the window ; but over the photograph he pored and pored, and could
not part from it, as from the letters, but placed it next his heart,
the only treasure he — who was to die so rich — had left to him.
For a little this unmanned him quite ; but there was something,
as he knew, to make his purpose firm again, and which he had
reserved with that intent. The letters of his wife still lay before
him, and these, he was well aware, would steel his heart, and
give him courage ; for they were arguments, keen, strong, and un-
compromising, upon the other side. They might not have seemed
so to a less sensitive mind, nor even to a well-regulated one, con-
scious of having given cause of offence, but to Arthur Conway
they were powerful incentives to the act he had in contemplation.
They were not vituperative in their language, although there was
a sharp hit now and then ; but the whole tone of them— even to
their very brevity — was that of reproach. If there was a gleam of
affection beyond the ' My dear Arthur ' and ' Your affectionate
^ife ' and now and then there was — the effect of it was at once
erased — it almost seemed designedly — by the next sentence. If
Mrs. Conway permitted herself to express a hope that her husband
was comfortable in his circumstances, she added an intimation that
it was more than he deserved ; if she dropped an apprehension that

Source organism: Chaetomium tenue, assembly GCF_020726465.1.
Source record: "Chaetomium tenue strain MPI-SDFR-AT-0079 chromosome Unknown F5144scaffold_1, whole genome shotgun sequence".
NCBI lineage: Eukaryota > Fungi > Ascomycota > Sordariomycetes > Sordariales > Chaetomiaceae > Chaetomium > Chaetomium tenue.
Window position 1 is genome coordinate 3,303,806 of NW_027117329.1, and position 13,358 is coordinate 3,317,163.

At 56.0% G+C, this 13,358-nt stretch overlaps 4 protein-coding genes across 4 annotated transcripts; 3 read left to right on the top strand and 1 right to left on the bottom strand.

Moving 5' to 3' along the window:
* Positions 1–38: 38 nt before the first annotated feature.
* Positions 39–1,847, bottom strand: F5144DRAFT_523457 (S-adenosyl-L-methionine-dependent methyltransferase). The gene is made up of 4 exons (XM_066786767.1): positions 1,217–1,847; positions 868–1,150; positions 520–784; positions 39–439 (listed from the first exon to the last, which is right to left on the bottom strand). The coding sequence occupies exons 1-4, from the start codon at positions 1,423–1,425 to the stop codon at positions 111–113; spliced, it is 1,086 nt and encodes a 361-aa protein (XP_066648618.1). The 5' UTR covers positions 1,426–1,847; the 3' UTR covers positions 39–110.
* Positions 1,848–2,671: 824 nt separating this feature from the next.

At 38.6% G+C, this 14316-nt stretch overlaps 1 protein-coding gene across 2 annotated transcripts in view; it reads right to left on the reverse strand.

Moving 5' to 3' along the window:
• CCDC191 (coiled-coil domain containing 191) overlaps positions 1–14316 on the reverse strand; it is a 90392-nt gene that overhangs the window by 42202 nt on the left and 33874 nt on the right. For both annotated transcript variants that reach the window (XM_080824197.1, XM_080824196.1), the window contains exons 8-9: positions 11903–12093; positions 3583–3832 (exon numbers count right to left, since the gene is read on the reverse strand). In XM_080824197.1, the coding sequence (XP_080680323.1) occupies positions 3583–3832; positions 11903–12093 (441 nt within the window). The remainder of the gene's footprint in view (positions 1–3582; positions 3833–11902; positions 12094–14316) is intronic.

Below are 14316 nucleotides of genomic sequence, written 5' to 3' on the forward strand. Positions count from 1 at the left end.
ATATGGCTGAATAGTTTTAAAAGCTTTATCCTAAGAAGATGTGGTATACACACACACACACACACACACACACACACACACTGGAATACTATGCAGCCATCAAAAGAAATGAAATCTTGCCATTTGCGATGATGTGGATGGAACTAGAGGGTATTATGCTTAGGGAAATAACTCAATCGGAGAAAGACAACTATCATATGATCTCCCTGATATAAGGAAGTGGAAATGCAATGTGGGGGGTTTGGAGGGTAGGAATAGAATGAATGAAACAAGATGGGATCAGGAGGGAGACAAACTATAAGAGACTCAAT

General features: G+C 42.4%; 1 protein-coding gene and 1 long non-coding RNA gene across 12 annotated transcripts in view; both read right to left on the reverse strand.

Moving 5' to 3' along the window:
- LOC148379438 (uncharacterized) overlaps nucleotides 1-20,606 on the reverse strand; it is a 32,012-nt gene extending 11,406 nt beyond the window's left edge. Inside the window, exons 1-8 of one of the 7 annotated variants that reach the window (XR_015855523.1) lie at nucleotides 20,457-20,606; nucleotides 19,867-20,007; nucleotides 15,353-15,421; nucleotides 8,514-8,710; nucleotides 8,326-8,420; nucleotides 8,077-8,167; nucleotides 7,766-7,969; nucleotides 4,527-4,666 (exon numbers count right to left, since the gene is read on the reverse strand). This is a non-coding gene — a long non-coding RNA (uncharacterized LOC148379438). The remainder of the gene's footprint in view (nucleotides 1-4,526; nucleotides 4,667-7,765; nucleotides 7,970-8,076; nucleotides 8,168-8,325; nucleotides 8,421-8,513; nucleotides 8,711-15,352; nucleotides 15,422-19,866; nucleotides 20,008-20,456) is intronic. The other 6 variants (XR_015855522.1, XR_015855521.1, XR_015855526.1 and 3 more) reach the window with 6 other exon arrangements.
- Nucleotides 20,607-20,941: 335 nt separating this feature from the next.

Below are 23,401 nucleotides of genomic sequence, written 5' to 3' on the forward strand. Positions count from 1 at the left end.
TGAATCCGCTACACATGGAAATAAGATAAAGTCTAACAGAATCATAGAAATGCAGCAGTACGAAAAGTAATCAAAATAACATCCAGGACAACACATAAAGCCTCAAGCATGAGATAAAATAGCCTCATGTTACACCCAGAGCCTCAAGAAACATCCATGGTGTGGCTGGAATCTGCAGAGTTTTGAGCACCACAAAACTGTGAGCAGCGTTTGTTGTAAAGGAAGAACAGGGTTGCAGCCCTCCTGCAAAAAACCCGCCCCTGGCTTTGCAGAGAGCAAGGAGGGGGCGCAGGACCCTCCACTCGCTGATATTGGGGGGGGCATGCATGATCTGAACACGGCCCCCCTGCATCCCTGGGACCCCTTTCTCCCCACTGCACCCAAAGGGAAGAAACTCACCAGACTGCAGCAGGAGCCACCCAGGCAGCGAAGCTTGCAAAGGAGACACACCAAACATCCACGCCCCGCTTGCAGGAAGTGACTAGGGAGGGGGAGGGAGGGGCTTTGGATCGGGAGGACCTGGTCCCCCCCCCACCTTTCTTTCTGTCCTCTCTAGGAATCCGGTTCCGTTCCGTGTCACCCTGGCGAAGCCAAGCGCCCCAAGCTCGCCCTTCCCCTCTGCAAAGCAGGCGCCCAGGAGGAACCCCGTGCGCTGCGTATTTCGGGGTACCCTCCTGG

he might be lonely, she took care to guard against the possibility
of a mistake that he had anybody to blame for it but himself ; if
she lamented his exile, she reminded him that with ordinary pru-
dence there would have been no necessity for it. This is the sort
of behaviour that has driven some married men out of their minds.
CONIVAV'S WILL. 163
and many more out of their homes ; to one of Conway's type it
was torture. He was remorseful for what he had done, and did
not need such vulgar reminders ; he felt confident (and perhaps
with justice) that had he been in his wife's place he could never
have ' gone on ' in this aggravating style against one who had ex-
pressed sorrow for his misdeeds, and had gone into volantary exile
to atone for them. A man endures some things in a woman because
she is his wife, but for that very reason other sins of hers appear
less pardonable. ' The woman is a shrew ' was Conway's verdict
upon her ; though he knew she had good qualities ; and it was
this last knowledge that gave her the power of being so unpleasant.
Every line of her handwriting cost him a pang, though of a very
different sort from that inflicted by the correspondence of his
daughter : he had taken the best way to put himself out of love
with life in the perusal of this second batch of letters, which, like
the others, he presently tore up and cast away.
So certain was he, by this time, of what would be his course of
conduct, that he then sat down and remade his will : the old one
was already in his desk, so that he had but to copy the legal form ;
but the sums at his disposal were different indeed from what they
had been. To his wife he left the dowry he had squandered — he
made especial reference to that fact — and also the same amount of
property he had himself possessed at the date of his marriage.
She could therefore have nothing to complain of in the way of
loss. To his daughter he left the residue, amounting to 1 6,000/.
He hesitated as to making some statement which should account
foi' his possession of the sum, but in the end determined to omit it.